In the Department of Defense (DoD), US Army Medical Command is now embarking on an extremely exciting new project--creating a virtual radiology environment (VRE) for the management of radiology examinations. The business of radiology in the military is therefore being reengineered on several fronts by the VRE Project. In the VRE Project, a set of intelligent agent algorithms determine where examinations are to routed for reading bases on a knowledge base of the entire VRE. The set of algorithms, called the Meta-Manager, is hierarchical and uses object-based communications between medical treatment facilities (MTFs) and medical centers that have digital imaging network picture archiving and communications systems (DIN-PACS) networks. The communications is based on use of common object request broker architecture (CORBA) objects and services to send patient demographics and examination images from DIN-PACS networks in the MTFs to the DIN-PACS networks at the medical centers for diagnosis. The Meta-Manager is also responsible for updating the diagnosis at the originating MTF. CORBA services are used to perform secure message communications between DIN-PACS nodes in the VRE network. The Meta-Manager has a fail-safe architecture that allows the master Meta-Manager function to float to regional Meta-Manager sites in case of server failure. A prototype of the CORBA-based Meta-Manager is being developed by the University of Arizona's Computer Engineering Research Laboratory using the unified modeling language (UML) as a design tool. The prototype will implement the main functions described in the Meta-Manager design specification. The results of this project are expected to reengineer the process of radiology in the military and have extensions to commercial radiology environments. (+info)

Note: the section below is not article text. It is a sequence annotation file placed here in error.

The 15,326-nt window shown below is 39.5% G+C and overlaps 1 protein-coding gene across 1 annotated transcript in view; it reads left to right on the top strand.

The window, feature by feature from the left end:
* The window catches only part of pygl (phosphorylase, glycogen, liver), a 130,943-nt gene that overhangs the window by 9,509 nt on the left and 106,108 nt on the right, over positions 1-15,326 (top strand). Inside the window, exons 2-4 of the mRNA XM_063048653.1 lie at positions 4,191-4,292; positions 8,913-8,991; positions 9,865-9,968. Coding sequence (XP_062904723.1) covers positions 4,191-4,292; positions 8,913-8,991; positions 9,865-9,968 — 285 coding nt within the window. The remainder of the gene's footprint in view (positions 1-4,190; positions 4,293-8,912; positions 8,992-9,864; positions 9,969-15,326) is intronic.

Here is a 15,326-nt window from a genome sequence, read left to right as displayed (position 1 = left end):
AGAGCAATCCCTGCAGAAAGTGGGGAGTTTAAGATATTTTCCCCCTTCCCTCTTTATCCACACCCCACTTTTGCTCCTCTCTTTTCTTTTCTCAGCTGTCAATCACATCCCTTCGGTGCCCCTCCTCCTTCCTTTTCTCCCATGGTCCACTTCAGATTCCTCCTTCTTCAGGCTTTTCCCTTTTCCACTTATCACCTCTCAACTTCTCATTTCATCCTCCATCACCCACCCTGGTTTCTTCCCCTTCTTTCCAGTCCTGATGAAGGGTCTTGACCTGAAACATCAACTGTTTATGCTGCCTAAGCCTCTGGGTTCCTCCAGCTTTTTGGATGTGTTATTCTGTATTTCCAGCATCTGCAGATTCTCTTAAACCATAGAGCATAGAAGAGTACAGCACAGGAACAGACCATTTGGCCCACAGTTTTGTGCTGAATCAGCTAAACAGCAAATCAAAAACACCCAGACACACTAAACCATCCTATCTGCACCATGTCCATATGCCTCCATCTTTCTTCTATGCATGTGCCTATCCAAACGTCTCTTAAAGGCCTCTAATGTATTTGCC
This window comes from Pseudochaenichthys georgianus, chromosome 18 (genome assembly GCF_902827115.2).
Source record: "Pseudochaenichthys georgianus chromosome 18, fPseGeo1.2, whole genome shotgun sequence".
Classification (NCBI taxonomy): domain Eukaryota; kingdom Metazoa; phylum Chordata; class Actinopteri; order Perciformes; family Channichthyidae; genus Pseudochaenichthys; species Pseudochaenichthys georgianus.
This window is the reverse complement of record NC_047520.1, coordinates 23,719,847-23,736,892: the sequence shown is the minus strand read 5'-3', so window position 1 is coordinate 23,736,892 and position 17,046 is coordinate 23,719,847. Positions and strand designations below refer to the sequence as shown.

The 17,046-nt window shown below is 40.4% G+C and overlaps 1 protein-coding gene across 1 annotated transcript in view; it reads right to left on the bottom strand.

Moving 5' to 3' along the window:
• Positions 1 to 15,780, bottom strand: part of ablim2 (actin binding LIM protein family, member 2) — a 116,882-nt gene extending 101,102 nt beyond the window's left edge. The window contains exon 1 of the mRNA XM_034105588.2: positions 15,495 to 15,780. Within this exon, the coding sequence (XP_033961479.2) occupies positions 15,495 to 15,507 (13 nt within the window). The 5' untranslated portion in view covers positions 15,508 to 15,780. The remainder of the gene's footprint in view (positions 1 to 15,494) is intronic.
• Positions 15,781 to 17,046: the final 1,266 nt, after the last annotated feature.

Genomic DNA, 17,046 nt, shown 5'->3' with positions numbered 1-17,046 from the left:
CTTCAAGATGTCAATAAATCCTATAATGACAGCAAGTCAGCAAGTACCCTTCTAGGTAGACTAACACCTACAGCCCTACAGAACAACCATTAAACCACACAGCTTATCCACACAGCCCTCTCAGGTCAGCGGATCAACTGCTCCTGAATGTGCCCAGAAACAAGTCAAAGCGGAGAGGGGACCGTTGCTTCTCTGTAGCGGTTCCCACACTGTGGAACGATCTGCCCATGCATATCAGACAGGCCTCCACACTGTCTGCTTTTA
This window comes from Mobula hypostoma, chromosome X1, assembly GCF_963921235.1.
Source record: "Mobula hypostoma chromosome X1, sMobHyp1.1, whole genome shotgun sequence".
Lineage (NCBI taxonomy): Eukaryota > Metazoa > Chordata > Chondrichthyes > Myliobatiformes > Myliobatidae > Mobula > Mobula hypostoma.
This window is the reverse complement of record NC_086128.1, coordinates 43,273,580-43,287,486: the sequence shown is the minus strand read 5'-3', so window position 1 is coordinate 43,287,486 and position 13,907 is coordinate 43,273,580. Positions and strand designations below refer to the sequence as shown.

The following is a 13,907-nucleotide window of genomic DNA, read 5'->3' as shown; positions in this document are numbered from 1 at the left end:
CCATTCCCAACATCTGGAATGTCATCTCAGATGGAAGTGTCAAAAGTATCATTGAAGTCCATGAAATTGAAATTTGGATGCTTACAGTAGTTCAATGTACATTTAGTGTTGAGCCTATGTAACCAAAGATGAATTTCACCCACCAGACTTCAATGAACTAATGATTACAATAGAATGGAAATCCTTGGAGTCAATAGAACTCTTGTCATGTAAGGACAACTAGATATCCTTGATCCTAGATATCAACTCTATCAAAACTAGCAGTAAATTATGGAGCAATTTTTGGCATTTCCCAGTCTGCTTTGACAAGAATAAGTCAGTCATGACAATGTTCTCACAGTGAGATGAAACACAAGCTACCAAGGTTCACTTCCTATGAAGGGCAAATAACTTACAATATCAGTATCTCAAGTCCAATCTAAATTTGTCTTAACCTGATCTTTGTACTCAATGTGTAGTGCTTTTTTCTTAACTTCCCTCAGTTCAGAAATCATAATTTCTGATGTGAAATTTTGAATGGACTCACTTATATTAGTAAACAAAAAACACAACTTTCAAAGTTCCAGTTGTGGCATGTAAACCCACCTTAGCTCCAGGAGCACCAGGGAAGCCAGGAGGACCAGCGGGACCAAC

Benchmark testing the Digital Imaging Network-Picture Archiving and Communications System proposal of the Department of Defense.